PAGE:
Most of you reading this consider it common sense to wash your hands with soap and water after using the toilet. On paper, the school where I am currently teaching agrees. By every classroom door is an illustrated poster explaining the importance of hand washing….with plenty of soap; and yet there is no soap to be found anywhere in the school! There is very little to be gained by asking for the school to provide some, I have simply wound up bringing my own. Gee, I guess my western prejudices are blinding me once again. Why do I expect Thai people to follow commonly accepted sanitary practices? After all, would you like me to prepare dinner for you with hands covered with fecal bacteria? And while I’m “ranting” (at least in some peoples minds) about toilets, it’s obviously a quaint western attitude to expect a reasonably clean restroom, especially if I’m paying 3 baht to use the damned thing! I don’t need, (or want) a liveried attendant. All I expect is a toilet that is not completely disgusting. I don’t care if it’s a squatter. What kind of toilet people like to use is completely relative. So I’m not belly aching that western flush toilets are not always available. If the toilet is reasonably clean, I’m happy.
On another topic, in December I was driving down from Lampang to Buriram to visit my wife’s family. I will admit that I like to drive as fast, but only as fast as the law allows. Traffic laws are there for our safety. Let’s forget for the moment that for most Thais, these traffic laws are merely vague “suggestions”. Anyway, at one point I slowed down to go through a police checkpoint. No big deal. As soon as one of the boys in brown spies my farang face, he immediately motioned me to pull over. “You are speeding. You must pay 400 baht” What the f**k? I was certainly NOT speeding! I wasn’t even going 90 KPH. And even if I had been, how would he know? There was no radar checking going on. When I explained that I was not speeding, this guy simply gives me a choice, pay here right now or come with him to the station. My mother didn’t raise a dummy, so seeing that the fix was in, I simply coughed up the cash so I could get on my way. The 400 baht was promptly tucked away in the cop’s pocket, and I was motioned to get the hell out of there. Not surprisingly, I was not given any sort of written citation. I wonder how much of the day's take had to be split with his superiors.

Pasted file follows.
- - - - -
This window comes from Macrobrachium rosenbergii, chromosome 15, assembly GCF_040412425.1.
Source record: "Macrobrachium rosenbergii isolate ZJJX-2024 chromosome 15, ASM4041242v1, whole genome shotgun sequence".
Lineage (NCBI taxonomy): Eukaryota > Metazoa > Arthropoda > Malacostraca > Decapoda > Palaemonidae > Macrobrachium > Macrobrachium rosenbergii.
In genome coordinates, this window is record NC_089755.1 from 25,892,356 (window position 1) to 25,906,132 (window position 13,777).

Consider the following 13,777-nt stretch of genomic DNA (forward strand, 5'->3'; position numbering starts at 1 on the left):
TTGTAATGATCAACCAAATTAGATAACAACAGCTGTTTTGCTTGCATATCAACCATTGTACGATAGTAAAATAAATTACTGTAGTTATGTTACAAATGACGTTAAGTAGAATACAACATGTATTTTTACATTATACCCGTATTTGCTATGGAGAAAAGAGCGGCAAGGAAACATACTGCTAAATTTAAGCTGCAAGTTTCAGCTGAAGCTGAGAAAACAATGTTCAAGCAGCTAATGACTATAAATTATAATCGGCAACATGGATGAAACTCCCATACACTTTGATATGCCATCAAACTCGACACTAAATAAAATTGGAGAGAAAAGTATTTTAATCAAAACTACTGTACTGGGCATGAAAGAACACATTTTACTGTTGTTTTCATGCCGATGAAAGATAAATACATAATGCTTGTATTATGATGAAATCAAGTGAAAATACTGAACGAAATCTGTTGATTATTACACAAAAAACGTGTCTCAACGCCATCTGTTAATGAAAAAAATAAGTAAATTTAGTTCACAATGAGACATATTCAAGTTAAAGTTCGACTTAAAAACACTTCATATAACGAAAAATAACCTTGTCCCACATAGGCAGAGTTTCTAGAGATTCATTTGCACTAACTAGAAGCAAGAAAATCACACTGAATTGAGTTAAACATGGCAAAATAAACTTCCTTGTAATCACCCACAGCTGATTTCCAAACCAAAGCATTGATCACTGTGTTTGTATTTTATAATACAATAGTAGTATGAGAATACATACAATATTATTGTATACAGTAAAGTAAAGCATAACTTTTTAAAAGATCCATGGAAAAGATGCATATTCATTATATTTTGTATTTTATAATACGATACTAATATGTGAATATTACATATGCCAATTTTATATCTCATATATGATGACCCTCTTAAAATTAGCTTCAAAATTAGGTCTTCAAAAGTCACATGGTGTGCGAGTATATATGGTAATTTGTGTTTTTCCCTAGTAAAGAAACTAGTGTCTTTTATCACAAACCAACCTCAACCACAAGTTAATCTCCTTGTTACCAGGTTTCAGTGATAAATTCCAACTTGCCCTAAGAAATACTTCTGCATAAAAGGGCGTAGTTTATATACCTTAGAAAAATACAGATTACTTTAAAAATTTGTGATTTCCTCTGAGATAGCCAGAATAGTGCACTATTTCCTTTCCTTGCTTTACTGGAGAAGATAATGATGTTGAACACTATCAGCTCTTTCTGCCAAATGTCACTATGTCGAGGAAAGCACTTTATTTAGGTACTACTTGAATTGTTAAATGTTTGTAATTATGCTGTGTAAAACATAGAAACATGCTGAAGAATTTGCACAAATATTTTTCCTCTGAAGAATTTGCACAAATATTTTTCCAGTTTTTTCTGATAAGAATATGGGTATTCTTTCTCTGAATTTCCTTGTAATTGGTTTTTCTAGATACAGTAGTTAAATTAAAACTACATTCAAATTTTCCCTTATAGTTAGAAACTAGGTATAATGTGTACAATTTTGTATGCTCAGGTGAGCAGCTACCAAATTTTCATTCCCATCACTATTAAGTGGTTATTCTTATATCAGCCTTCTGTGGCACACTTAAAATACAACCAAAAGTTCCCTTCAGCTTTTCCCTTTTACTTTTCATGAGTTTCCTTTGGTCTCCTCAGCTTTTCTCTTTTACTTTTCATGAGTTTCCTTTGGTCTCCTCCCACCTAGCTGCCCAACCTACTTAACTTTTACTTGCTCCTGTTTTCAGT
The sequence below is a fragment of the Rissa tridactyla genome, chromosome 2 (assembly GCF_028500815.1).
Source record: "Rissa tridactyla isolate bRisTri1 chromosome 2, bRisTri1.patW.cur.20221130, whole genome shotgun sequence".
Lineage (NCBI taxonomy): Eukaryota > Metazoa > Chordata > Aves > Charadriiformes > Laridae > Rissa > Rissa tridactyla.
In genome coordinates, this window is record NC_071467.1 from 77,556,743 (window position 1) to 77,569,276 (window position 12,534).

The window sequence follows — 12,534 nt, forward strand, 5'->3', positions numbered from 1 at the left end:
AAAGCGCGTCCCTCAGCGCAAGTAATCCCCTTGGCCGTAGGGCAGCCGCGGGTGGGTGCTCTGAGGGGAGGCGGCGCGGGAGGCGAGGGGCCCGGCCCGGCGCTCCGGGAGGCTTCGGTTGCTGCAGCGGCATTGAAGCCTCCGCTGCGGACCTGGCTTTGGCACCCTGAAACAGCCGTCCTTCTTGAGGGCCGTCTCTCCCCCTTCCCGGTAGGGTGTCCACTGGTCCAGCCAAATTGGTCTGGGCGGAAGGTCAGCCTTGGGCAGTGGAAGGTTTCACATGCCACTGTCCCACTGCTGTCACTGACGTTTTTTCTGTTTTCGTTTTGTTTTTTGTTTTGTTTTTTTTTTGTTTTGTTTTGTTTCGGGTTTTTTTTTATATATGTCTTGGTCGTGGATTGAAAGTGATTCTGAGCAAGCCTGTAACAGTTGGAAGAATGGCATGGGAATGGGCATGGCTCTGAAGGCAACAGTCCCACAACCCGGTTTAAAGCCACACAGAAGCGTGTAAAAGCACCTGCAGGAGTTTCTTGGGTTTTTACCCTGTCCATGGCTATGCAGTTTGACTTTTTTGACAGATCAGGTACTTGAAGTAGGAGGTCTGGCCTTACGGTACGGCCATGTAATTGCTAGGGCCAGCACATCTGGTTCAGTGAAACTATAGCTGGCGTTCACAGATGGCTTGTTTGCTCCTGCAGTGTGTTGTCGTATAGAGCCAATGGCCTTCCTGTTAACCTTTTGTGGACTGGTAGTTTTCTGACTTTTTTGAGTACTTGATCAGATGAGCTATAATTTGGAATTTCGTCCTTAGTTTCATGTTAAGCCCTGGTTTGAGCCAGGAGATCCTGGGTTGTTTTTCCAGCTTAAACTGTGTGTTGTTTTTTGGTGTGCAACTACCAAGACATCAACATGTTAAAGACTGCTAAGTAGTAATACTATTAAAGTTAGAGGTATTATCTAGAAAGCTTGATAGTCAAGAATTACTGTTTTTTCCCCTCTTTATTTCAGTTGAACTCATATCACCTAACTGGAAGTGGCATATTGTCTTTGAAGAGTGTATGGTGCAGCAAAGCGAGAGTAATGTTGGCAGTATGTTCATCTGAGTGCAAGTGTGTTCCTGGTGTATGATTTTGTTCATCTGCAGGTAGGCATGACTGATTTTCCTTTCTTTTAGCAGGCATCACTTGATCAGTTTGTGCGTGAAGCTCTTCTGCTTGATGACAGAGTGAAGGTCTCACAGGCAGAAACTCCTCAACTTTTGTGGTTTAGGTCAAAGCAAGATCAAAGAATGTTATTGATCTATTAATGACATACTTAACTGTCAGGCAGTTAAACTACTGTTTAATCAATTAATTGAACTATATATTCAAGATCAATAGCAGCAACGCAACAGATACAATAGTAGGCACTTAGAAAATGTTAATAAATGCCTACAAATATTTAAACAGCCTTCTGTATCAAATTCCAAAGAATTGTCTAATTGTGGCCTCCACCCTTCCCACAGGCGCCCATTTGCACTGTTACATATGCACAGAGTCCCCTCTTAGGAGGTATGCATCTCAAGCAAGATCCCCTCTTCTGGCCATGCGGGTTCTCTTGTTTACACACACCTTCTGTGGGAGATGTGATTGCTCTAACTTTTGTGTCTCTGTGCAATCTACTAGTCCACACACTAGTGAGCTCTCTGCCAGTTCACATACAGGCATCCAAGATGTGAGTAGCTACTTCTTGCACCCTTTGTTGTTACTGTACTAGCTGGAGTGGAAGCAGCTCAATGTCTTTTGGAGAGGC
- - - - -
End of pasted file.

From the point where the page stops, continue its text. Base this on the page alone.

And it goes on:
Welcome to Thailand!
Oh, I guess actually expecting an honest police force is another of my western prejudices rearing its ugly head again. I could go on giving many other examples of where legitimate criticism of how things are done here in Thailand, but I don’t want to seem overly negative. There is not a country on the planet that is such a utopia that it is exempt from legitimate criticism. I could go on for hours talking about my former home’s deficiencies, but this is NOT the place for that discussion. I’m talking about Thailand. I live here now. I like to be positive whenever I can. I much prefer to see a glass that’s half full as opposed to one that’s half empty. Unfortunately that’s not always possible. Not everything in life is relative. Some things are clearly right or wrong. All we can do is try our best to distinguish between the two. In the mean time I have no intention of either being rude to the Thais when discussing their country or burying my head in the sand. I will continue to be optimistic whenever possible, and critical whenever necessary.
I like what you say about us having a duty to point out certain things. It is all very well smiling and pretending that everything is perfect, but doing that means that things will NEVER improve.